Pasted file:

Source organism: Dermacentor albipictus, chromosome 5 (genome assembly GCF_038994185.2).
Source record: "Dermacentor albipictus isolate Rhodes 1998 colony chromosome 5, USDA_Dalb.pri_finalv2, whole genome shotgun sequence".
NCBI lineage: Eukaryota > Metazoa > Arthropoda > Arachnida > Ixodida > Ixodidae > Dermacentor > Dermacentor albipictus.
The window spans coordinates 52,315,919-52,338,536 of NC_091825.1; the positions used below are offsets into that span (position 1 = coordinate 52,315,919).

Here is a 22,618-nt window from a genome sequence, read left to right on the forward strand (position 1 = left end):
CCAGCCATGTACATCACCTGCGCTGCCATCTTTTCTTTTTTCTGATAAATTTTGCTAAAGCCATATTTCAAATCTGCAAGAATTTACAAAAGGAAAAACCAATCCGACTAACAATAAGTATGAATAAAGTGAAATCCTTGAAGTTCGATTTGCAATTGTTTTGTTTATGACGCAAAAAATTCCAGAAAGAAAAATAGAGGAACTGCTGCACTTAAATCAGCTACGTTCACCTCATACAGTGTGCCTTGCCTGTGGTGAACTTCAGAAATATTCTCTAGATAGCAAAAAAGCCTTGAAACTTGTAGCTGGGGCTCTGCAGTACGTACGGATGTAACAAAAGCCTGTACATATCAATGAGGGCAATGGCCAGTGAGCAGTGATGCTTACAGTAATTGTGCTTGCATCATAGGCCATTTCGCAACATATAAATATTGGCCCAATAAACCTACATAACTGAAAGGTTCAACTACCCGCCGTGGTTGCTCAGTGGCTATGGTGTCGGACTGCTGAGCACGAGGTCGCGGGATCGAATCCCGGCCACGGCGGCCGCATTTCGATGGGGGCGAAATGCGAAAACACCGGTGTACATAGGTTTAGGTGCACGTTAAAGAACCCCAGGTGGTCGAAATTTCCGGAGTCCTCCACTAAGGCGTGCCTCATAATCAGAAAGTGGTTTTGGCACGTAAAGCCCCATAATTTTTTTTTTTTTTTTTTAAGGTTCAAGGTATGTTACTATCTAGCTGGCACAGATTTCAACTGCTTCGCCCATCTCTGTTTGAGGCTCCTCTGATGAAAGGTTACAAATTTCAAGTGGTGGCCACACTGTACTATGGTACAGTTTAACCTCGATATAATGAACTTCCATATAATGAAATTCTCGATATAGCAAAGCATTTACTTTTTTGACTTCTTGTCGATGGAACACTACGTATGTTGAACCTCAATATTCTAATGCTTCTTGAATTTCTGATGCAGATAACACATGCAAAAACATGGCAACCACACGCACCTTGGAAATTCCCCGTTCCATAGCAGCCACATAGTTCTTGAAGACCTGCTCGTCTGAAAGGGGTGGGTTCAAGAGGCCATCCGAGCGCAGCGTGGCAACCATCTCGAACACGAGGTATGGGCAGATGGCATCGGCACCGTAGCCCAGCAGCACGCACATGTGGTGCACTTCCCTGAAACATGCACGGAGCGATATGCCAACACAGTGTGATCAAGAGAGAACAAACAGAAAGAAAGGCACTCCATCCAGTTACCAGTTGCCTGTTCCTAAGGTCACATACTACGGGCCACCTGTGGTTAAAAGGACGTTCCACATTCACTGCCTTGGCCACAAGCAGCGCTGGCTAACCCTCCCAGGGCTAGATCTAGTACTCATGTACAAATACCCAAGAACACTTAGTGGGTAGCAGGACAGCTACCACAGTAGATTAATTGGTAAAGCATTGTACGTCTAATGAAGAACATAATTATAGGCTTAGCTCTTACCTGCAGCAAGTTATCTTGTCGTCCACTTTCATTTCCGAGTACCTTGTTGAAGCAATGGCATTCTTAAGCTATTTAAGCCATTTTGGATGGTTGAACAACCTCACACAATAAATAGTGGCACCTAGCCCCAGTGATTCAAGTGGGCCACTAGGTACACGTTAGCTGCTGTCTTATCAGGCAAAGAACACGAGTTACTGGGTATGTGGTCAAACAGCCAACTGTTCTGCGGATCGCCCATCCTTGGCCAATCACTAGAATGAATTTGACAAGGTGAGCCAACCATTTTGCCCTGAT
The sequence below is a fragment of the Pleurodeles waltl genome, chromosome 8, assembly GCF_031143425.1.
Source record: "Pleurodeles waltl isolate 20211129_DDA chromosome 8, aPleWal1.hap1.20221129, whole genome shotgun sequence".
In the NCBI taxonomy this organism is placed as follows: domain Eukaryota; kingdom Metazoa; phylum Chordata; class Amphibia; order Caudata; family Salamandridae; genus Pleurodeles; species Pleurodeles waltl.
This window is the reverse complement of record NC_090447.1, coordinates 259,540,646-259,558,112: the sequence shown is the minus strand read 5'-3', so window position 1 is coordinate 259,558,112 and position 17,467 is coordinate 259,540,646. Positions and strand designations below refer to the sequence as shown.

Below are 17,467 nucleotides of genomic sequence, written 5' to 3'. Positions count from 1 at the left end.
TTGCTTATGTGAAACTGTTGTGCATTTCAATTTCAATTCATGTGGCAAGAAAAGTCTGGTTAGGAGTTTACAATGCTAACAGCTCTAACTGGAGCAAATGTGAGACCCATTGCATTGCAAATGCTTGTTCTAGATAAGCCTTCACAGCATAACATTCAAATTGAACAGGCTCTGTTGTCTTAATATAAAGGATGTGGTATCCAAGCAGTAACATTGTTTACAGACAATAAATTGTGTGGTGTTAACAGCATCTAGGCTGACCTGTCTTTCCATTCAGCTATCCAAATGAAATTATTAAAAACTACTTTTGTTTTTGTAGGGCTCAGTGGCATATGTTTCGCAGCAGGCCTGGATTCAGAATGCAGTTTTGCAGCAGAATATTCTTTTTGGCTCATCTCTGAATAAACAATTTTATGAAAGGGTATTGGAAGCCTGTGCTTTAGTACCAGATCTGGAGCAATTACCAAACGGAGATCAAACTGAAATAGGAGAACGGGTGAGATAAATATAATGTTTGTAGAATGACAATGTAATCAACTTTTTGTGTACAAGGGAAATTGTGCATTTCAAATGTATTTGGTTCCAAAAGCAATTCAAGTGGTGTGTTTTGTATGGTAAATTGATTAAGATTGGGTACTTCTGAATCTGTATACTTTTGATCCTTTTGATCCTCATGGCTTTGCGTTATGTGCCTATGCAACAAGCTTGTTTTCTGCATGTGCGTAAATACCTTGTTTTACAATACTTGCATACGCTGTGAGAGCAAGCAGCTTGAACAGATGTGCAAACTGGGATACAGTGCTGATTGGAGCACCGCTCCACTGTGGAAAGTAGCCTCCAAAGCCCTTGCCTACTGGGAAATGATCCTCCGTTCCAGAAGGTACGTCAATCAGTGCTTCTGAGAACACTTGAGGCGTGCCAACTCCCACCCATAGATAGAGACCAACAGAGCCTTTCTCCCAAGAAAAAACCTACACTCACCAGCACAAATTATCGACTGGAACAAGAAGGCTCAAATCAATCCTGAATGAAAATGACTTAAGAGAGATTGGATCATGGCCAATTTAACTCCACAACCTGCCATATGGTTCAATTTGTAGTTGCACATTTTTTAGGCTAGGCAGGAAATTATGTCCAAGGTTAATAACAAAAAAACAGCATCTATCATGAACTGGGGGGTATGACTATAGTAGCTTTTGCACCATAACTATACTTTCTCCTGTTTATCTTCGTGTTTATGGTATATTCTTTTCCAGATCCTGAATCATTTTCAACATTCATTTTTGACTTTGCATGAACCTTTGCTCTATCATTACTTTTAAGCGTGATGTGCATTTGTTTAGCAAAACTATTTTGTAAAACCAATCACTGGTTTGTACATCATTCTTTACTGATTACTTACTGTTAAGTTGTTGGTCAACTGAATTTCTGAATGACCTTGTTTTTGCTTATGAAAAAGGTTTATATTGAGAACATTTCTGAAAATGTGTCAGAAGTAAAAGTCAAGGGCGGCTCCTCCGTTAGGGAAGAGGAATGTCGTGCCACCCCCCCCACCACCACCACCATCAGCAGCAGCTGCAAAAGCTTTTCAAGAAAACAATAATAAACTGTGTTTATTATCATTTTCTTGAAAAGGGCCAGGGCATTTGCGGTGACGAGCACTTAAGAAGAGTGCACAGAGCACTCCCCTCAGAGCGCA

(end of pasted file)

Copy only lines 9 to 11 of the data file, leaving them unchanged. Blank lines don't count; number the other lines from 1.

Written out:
In the NCBI taxonomy this organism is placed as follows: domain Eukaryota; kingdom Metazoa; phylum Chordata; class Amphibia; order Caudata; family Salamandridae; genus Pleurodeles; species Pleurodeles waltl.
This window is the reverse complement of record NC_090447.1, coordinates 259,540,646-259,558,112: the sequence shown is the minus strand read 5'-3', so window position 1 is coordinate 259,558,112 and position 17,467 is coordinate 259,540,646. Positions and strand designations below refer to the sequence as shown.

Below are 17,467 nucleotides of genomic sequence, written 5' to 3'. Positions count from 1 at the left end.